Sights and Sounds
by Mike Evans
BABES IN BLACK
MARINA AND THE DIAMONDS — Electra Heart
THE GOOD: Welsh singer Marina Lambrini Diamandis (stage name Marina and the Diamonds) returns with her second album.
THE BAD: Too ambitious?
THE NITTY GRITTY: Diamandis has a commanding vocal presence; her songs catchy bits of new wave-infused modern pop. The 2010 debut The Family Jewels was gripping, blurring the lines between indie cred and mainstream acceptance (OK, not so much mainstream acceptance here in the States).
Electra Heart could be more of the same, but you have to get past the multiple caricatures making up Marina’s “alter-ego” that supposedly carry the narrative. The woman wants to make an epic statement against modern celebrity and trash culture (or something like that) but only ends up with lyrical clichés in the process. I wanna drink until I ache/I wanna make a big mistake/I want blood, guts and angel cake. Meh … whatever.
Admittedly though, a lot of these cuts are highly addictive. Diamandis knows how to milk a great melody for every subtle nuance. I was stuck on lead single “Primadonna” for the better part of a week.
BUY IT?: Your call. Diamandis can do better.
DARK DARK DARK — Who Needs Who
THE GOOD: Minnesota indie folk outfit Dark Dark Dark is back with a moody third set.
THE BAD: No complaints.
THE NITTY GRITTY: The band’s moniker truly describes the music’s vibe. Not “dark” in an evil or sinister sense, but rather “dark” in a mysterious, melancholy, and down-tempo manner. Lead vocalist Nona Marie Invie possesses a somewhat husky voice, commanding yet feminine. The band’s music is built upon layers of warm piano, splashes of woodwinds and brass, swirling accordion, and slight but steady rhythms. One can picture the outfit playing late into the night at some smoky club circa 1950 or during the final moments of a garden party just after the sun has set.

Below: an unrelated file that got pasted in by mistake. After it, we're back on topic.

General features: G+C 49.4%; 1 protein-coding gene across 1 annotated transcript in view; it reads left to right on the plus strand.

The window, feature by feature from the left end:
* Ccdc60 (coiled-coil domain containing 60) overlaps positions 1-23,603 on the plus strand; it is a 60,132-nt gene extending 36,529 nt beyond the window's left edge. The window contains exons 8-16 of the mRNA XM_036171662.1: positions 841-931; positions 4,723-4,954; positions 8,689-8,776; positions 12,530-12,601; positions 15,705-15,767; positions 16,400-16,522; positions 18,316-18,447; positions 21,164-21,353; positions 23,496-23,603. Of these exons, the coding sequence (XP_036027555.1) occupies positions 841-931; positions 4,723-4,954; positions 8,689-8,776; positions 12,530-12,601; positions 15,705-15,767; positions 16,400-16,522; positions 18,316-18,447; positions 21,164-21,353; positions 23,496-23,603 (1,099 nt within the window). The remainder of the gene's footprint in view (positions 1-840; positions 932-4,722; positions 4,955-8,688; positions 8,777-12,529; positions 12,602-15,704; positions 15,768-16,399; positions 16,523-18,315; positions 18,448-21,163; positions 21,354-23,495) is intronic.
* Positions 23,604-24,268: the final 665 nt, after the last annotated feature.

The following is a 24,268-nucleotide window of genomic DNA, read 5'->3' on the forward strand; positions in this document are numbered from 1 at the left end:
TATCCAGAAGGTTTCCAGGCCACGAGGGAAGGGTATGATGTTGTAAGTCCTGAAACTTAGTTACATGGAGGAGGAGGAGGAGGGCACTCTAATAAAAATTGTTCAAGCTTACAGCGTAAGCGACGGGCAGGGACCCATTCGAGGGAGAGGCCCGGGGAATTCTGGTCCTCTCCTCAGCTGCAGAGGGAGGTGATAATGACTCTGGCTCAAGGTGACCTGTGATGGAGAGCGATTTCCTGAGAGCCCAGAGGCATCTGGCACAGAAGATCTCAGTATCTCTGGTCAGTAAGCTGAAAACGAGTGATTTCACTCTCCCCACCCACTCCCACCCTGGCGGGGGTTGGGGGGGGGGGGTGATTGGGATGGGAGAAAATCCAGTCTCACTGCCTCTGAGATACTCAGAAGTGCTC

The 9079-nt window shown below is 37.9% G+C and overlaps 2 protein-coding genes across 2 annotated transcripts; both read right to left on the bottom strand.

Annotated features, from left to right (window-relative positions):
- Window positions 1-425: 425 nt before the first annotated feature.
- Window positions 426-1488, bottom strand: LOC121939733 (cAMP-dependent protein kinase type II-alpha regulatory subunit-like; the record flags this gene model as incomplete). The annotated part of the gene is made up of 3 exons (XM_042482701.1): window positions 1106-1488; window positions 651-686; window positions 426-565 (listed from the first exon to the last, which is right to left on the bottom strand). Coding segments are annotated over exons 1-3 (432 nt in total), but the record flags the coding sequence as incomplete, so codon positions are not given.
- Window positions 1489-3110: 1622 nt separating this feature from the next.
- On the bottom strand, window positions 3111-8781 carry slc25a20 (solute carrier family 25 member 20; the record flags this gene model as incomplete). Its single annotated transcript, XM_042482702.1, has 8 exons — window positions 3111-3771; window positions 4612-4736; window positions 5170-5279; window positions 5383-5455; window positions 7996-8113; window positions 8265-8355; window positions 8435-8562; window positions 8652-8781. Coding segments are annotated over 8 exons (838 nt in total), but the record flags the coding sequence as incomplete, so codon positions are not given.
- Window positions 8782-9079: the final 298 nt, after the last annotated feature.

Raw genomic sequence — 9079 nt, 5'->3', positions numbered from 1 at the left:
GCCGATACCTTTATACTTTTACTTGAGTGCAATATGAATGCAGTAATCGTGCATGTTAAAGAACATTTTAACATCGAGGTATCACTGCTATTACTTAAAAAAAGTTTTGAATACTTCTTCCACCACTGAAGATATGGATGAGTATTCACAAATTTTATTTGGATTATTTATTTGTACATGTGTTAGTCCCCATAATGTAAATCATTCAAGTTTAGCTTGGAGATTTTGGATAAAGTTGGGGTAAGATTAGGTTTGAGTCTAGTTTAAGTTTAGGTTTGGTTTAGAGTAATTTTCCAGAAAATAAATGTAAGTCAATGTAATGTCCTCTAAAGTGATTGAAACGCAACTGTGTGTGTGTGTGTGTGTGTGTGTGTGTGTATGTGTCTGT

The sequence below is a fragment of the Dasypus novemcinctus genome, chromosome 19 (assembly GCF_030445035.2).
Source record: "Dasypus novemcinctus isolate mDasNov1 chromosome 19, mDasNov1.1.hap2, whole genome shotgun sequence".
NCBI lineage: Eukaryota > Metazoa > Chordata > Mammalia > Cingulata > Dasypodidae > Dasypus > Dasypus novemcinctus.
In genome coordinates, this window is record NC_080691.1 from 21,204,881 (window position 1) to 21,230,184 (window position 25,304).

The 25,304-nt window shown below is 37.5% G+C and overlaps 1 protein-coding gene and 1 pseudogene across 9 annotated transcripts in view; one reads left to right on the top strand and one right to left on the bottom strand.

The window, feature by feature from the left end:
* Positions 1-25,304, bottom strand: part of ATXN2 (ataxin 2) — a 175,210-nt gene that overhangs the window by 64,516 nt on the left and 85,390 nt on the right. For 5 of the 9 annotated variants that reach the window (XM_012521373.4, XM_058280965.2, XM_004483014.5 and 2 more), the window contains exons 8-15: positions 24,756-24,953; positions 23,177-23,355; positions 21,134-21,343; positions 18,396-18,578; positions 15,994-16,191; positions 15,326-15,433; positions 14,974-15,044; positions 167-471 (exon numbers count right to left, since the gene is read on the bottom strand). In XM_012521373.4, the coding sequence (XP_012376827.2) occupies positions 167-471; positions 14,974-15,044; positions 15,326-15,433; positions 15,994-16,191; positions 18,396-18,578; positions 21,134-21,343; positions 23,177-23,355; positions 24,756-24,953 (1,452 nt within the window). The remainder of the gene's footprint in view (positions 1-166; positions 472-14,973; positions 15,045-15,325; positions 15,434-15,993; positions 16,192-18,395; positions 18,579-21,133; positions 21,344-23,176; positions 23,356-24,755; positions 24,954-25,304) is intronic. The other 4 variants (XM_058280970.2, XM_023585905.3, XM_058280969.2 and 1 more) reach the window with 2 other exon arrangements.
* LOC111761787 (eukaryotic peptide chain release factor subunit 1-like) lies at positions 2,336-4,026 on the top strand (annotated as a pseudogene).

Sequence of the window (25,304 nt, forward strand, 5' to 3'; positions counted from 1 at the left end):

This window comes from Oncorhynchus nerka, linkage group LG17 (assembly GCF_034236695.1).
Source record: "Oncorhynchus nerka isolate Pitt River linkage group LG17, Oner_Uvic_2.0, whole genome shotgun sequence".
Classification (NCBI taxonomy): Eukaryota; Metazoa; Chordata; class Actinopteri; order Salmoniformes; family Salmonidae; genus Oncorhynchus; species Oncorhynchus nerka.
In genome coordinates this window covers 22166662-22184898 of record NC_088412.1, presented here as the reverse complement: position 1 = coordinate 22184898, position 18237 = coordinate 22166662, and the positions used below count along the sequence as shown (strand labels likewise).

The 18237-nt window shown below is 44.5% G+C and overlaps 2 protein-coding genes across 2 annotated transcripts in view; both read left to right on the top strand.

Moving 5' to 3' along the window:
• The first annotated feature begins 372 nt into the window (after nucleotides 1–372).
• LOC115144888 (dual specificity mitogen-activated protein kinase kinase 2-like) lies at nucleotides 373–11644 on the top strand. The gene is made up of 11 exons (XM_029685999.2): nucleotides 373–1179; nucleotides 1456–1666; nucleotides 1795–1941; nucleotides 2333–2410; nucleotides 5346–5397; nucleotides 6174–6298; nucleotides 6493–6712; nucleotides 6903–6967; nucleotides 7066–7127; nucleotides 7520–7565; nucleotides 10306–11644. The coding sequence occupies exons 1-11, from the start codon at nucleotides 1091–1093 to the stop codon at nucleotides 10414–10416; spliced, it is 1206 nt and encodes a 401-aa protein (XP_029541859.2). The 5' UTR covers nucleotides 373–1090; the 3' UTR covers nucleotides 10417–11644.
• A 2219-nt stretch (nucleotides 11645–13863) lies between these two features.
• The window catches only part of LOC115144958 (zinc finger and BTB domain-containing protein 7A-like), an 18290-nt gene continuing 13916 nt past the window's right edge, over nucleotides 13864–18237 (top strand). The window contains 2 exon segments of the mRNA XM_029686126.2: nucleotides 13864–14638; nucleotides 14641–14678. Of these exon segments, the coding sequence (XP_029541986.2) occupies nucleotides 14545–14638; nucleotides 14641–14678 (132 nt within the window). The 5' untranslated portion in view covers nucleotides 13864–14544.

Who Needs Who wasn’t made under the most ideal conditions. Invie and DDD founder Marshall Lacount ended their long relationship just before the disc was written and recorded. But sometimes powerful music comes from emotional turmoil; Invie using the breakup to create some of the band’s most compelling songs yet. Tracks like “Tell Me” and “Without You” burst with feeling, everything coming together to paint grand pictures of love and loss.
BUY IT?: Absolutely.
BAT FOR LASHES — The Haunted Man
THE GOOD: British singer/songwriter/multi-instrumentalist Natasha Kahn (stage name Bat For Lashes) gives us a determined third set.
THE BAD: Nope.
THE NITTY GRITTY: What started out as a D.I.Y. goth-pop project has blossomed into a fully fleshed-out and tastefully orchestrated tour-de-force. And Haunted Man is her best work yet. Kahn has never sounded more in control nor have her songs ever held so many musical surprises. One bounces from frothy beat-driven yet highly atmospheric tracks such as ‘Horses of the Sun” and “Oh Yeah” to stark intimate pieces like the piano heavy and vocally soaring “Laura.” Kahn makes it all sound effortless, but you can tell Haunted is the result of many hours of emotional chaos and brash experimentation.
It’s as if Kahn finally decided to make a GREAT album. Haunted establishes an air of both mystery and stirring passion over slowly building opener “Lilies.” For the better part of an hour, those intrinsic feelings never let up. The ghostly marches guiding the title cut, the otherworldly beauty of “Marilyn,” the eerie pop coloring “Rest Your Head” — all of it fantastic.
BUY IT?: Yes!